Granville Village Council voted Wednesday evening to approve a revised ordinance to regulate the installation of solar panels on homes and other buildings in the village, as well as on the ground in yards and open spaces.

Solar panels have gained popularity in Granville as a cost-effective energy source that is environmentally friendly. One concern, and a reason for the regulations, is how to manage the aesthetics of solar panels in a village full of historic structures dating to a time before solar panels and electricity.

The new regulations address that concern as well as ensuring that their placement meets fire and building codes. Residents who raised concerns that resulted in the council tabling the first draft for more work in August said they were pleased with the new version.

“I think we felt heard, and even though we started with different views on the ordinance draft, there was civil discourse all along the way in working through some compromises,” said Carol Apacki, who lives with her husband, Ken, in The Village Roots, a relatively new, green-themed subdivision off of West Broadway.

And Jeremy King, a Granville resident and director of sustainability and campus improvement at Denison University, said the council had exceeded his expectations in some areas. For example, he said, the council has included a separate section in the ordinance for Community Solar Energy Systems, which will be beneficial for both Denison and Granville Schools.

For rooftop applications, solar arrays will be permitted if they comply with existing zoning and building regulations. For ground applications, residents will need to follow some standard rules to maintain the historical characteristics of Granville buildings. This prohibits the installation of ground-mounted solar arrays in front yards in the core of the village. To be installed in a side yard, the solar panels will need administrative review.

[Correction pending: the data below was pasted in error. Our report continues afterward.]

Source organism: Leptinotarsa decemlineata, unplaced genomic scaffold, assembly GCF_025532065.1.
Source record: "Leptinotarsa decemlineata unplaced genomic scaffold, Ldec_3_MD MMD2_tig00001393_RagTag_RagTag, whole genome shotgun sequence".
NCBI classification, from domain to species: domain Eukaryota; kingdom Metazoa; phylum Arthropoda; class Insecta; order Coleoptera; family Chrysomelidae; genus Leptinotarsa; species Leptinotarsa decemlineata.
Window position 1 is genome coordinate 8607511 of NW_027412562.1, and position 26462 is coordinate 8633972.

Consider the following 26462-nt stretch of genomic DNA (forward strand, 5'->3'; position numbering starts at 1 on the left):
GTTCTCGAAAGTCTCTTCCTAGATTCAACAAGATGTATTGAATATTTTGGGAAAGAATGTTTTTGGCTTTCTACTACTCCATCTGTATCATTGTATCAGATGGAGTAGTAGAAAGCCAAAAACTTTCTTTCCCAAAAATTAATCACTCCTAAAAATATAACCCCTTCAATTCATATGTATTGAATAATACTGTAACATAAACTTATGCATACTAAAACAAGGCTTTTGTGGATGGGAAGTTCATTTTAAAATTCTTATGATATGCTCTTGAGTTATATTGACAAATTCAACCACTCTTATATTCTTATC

The ordinance approved by the council was drafted with input from the community. The village planners and the council consulted Granville residents, and Denison University and Granville Schools officials and students. The council also hired a solar sustainability expert from Power A Clean Future Ohio, John Paul, who has researched model solar codes from midwestern towns of similar size and character.

“He gave us many ideas that we have incorporated in our best practices,” said Granville Village Council Member Laurel Mickelson. “It wasn’t just that we got from here to here all of a sudden. It’s been a tremendous process.”

The new ordinance addresses two main concerns solar advocates raised about the original ordinance.

The original version included vague language about regulating glare from the surface of the panels, which critics said was subjective and difficult to measure. Additional language would have made it virtually impossible to install the panels on one-story homes and other one-story buildings, including school and college buildings.

The sentence stating that solar panels could not cause glare was deleted from the final ordinance. So was the language about one-story homes and other buildings.

The ordinance approved by the council says that “it is in the public interest to encourage Solar Energy Systems that have a positive impact on energy conservation, with limited adverse impact on the community. While the Village of Granville finds that increased use of Solar Energy Systems is an important component of community sustainability, reasonable restrictions that protect the public health, safety, and welfare; preserve the enjoyment of private property; promote orderly land use; and maintain property values and historic aesthetics are necessary to harmonize the interests of all Village residents.”